I wrote this op-ed for the Wall Street Journal of Saturday, April 10th, 2015. They published it with very light edits. Here it is in the original form.
Anthony Weller is the author of seven books (novels, history, travel). Until his illness, he was internationally known as a jazz and classical guitarist. Visit www.anthonyweller.com & http://www.youcaring.com/medical-fundraiser/linking-hands-for-anthony/270427.
The strangest aspect of being paralyzed is that nobody ever, ever asks you what it’s like. This may be from concern over not hurting your feelings. Or not wanting to bring up the issue. Or superstition that your paralysis might be contagious if discussed. It’s still odd that nobody inquires. It’s the elephant – the screaming banshee from Hell – in the room, and it’s mighty big.
For about ten years I’ve suffered from primary progressive multiple sclerosis. This is not the popular form of MS that you read about in optimistic articles. It’s relentless, and does not go into remission or on vacation. It rarely affects the brain and concentrates on the limbs. There’s no treatment. However, I’m not in pain and I’m not in Syria. I can read; I breathe without assistance. I can talk and think. This is a picnic: it may not always be thus.
And I’m able to live at home – thanks to a devoted wife, the largess of old friends who set up a website on my behalf, the kindness of strangers, and the expertise of several professional caregivers.
Q: “Was that a spasm? Or were you squeezing my hand?”
When I was a smartass teenager in the 1970s, I made the usual jokes about people “paralyzed from the neck down.” You never suspect that’s you, half a lifetime on.
I’ve been immobilized for five years. Besides incalculable personal pleasures, like daily walks with my wife, I also lost careers as a jazz and classical guitarist, though I still teach a few advanced students. Having published seven books of fiction and nonfiction since 1996, although I no longer roam the world as a journalist, I keep writing by dictation.
The process isn’t as awkward as it sounds: Milton dictated, as (at times) did Henry James, Mark Twain, and Erle Stanley Gardner. I have no excuse for second-rate work.
The first thing you have to get used to is total helplessness. You’re dependent on somebody else for everything. If you want your ear scratched, you have to ask. You soon learn that you can’t just ask every time the problem arises, or you’d be asking the whole day. And you remember all too vividly the itch that assailed you in the middle of the night before last, that wasn’t worth waking somebody up to relieve.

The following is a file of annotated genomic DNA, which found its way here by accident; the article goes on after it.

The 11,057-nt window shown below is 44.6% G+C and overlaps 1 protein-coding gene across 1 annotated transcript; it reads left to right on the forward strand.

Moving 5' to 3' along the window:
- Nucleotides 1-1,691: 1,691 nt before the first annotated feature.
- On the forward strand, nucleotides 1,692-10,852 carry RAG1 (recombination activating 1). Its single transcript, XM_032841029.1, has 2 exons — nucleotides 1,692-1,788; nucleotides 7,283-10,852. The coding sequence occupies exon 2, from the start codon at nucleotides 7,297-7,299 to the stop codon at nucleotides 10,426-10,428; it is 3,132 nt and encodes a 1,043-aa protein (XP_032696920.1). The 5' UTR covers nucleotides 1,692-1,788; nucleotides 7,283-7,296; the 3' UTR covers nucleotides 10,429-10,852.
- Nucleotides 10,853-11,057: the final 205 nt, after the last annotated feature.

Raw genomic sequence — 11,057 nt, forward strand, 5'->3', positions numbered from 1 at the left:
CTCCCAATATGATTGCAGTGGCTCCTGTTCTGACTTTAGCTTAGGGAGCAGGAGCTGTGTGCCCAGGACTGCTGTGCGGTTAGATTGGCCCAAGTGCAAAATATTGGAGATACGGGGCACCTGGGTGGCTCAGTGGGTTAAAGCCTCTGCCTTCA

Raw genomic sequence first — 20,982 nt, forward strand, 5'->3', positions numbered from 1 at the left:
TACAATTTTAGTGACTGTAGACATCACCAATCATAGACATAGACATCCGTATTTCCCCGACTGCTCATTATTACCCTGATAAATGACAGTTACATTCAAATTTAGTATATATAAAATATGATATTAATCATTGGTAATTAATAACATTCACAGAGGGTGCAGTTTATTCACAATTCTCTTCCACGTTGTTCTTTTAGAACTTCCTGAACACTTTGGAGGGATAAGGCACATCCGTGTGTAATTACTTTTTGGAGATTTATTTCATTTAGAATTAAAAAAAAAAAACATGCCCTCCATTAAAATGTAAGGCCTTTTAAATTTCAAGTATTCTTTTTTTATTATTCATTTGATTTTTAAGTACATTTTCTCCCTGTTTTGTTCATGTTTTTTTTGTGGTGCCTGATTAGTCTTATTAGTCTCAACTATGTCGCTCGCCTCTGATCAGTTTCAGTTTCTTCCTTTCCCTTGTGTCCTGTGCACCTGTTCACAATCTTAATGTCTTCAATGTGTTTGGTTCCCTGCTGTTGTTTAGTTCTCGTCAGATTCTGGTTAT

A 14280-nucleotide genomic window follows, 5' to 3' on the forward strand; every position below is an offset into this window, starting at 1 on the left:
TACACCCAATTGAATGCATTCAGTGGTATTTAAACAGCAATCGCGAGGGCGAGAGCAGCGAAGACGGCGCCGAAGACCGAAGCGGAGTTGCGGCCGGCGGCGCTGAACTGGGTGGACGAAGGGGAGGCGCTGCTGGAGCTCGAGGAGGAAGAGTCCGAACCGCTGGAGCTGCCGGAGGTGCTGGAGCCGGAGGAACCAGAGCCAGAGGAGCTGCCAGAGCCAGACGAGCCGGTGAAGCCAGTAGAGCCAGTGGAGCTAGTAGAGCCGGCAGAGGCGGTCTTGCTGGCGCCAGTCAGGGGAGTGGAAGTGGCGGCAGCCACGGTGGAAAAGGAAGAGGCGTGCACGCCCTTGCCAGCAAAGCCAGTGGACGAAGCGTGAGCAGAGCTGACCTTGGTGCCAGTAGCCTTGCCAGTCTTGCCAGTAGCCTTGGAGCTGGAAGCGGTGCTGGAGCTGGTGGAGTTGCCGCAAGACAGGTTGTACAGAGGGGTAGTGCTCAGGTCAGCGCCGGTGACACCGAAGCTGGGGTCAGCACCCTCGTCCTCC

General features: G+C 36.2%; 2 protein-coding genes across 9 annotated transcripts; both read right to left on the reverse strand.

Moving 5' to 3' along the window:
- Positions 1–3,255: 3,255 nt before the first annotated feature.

Say goodbye to any sense of personal space, too. People can pat or adjust you however and whenever they like. You’re everybody’s puppy, and if you’re lucky, people find you amusing. If you’re very lucky, they recognize you as intrinsically yourself.
Sometimes, of course, you make them profoundly uncomfortable. Like the old friend who visited one afternoon a year ago and who I never heard from again.
And if you’re not thoughtful by nature, you certainly become thoughtful. There isn’t much else to do. You find yourself reflecting on what it means to be human. The abilities to stand up and walk are pretty fundamental, and when you no longer have them, you no longer feel fully human. This seems unavoidable, alas.
Q: “How can you work through your personal crap when you can’t even move?”
The natural question of Why me? becomes, with time, the larger question of Why? As a Nazi concentration-camp guard put it in a vastly different context, “There is no why here.” Helpful friends have cited the poem, Do Not Go Gentle Into That Good Night. I have nothing against Dylan Thomas, but that is a young man’s poem. Determination must carry far beyond rage – into the paradox of an acceptance without surrender.
When I was younger, I imagined (incorrectly) that being paralyzed feels like being encased in stone. Want to know the sensation? Try telling a cat to leave the room. It’ll ignore you. When I tell my right hand to move, it ignores me. That’s what it’s like to be paralyzed: your limbs have turned into uncooperative, alien pets. They don’t understand your language, and they’re not interested in what you want.
You swiftly become pragmatic. Complaining changes nothing, and doesn’t make you feel better – so you learn not to complain. You probably stop being romantic in the sense of optimistic. This is particularly difficult for Americans, since romance is written into our bill of rights; any American can grow up to be rich, to be president.
Another personal loss, for me, is books. The act of writing has been distorted, yes, but not as much as the act of reading, which was always a solitary pleasure. Since I can’t turn pages anymore, the solitude’s over. The alternatives, of course, are horrific.
Q: Where do you find an invalid?
A: Where you left him.
You find yourself, unavoidably, living in the past. Happiness isn’t is, but was. You try not to contemplate the future too much. Nor the future of the person you love.